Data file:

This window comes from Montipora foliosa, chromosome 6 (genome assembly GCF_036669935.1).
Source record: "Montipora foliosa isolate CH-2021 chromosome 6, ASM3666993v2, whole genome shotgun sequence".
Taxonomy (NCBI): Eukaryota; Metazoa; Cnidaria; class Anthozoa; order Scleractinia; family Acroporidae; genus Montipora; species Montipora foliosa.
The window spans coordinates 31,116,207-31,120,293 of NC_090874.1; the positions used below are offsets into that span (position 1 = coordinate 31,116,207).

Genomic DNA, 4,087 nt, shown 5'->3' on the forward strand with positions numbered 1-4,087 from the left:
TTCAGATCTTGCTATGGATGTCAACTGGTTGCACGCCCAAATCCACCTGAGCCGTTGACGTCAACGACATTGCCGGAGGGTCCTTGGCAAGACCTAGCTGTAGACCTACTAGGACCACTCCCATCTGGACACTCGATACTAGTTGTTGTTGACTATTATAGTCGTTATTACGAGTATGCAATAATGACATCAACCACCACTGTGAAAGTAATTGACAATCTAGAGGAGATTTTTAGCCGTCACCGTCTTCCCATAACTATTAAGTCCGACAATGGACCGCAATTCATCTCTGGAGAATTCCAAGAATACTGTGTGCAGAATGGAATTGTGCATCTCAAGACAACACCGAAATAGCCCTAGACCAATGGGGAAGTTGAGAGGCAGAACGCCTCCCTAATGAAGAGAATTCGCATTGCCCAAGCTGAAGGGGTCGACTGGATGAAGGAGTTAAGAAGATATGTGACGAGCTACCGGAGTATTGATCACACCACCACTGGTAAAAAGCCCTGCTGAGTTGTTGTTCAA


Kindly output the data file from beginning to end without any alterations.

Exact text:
This window comes from Montipora foliosa, chromosome 6 (genome assembly GCF_036669935.1).
Source record: "Montipora foliosa isolate CH-2021 chromosome 6, ASM3666993v2, whole genome shotgun sequence".
Taxonomy (NCBI): Eukaryota; Metazoa; Cnidaria; class Anthozoa; order Scleractinia; family Acroporidae; genus Montipora; species Montipora foliosa.
The window spans coordinates 31,116,207-31,120,293 of NC_090874.1; the positions used below are offsets into that span (position 1 = coordinate 31,116,207).

Genomic DNA, 4,087 nt, shown 5'->3' on the forward strand with positions numbered 1-4,087 from the left:
TTCAGATCTTGCTATGGATGTCAACTGGTTGCACGCCCAAATCCACCTGAGCCGTTGACGTCAACGACATTGCCGGAGGGTCCTTGGCAAGACCTAGCTGTAGACCTACTAGGACCACTCCCATCTGGACACTCGATACTAGTTGTTGTTGACTATTATAGTCGTTATTACGAGTATGCAATAATGACATCAACCACCACTGTGAAAGTAATTGACAATCTAGAGGAGATTTTTAGCCGTCACCGTCTTCCCATAACTATTAAGTCCGACAATGGACCGCAATTCATCTCTGGAGAATTCCAAGAATACTGTGTGCAGAATGGAATTGTGCATCTCAAGACAACACCGAAATAGCCCTAGACCAATGGGGAAGTTGAGAGGCAGAACGCCTCCCTAATGAAGAGAATTCGCATTGCCCAAGCTGAAGGGGTCGACTGGATGAAGGAGTTAAGAAGATATGTGACGAGCTACCGGAGTATTGATCACACCACCACTGGTAAAAAGCCCTGCTGAGTTGTTGTTCAA